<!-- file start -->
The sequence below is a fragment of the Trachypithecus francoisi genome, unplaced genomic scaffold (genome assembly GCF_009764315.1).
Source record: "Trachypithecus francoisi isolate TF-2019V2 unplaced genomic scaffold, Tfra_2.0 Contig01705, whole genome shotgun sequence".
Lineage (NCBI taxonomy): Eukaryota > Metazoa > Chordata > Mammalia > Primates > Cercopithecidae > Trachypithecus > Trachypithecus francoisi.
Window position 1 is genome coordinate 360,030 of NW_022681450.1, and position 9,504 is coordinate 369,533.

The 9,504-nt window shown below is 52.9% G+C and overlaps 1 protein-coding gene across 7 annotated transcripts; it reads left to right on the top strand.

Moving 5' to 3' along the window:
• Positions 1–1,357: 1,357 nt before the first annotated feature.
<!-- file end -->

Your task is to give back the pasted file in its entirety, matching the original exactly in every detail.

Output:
The sequence below is a fragment of the Trachypithecus francoisi genome, unplaced genomic scaffold (genome assembly GCF_009764315.1).
Source record: "Trachypithecus francoisi isolate TF-2019V2 unplaced genomic scaffold, Tfra_2.0 Contig01705, whole genome shotgun sequence".
Lineage (NCBI taxonomy): Eukaryota > Metazoa > Chordata > Mammalia > Primates > Cercopithecidae > Trachypithecus > Trachypithecus francoisi.
Window position 1 is genome coordinate 360,030 of NW_022681450.1, and position 9,504 is coordinate 369,533.

The 9,504-nt window shown below is 52.9% G+C and overlaps 1 protein-coding gene across 7 annotated transcripts; it reads left to right on the top strand.

Moving 5' to 3' along the window:
• Positions 1–1,357: 1,357 nt before the first annotated feature.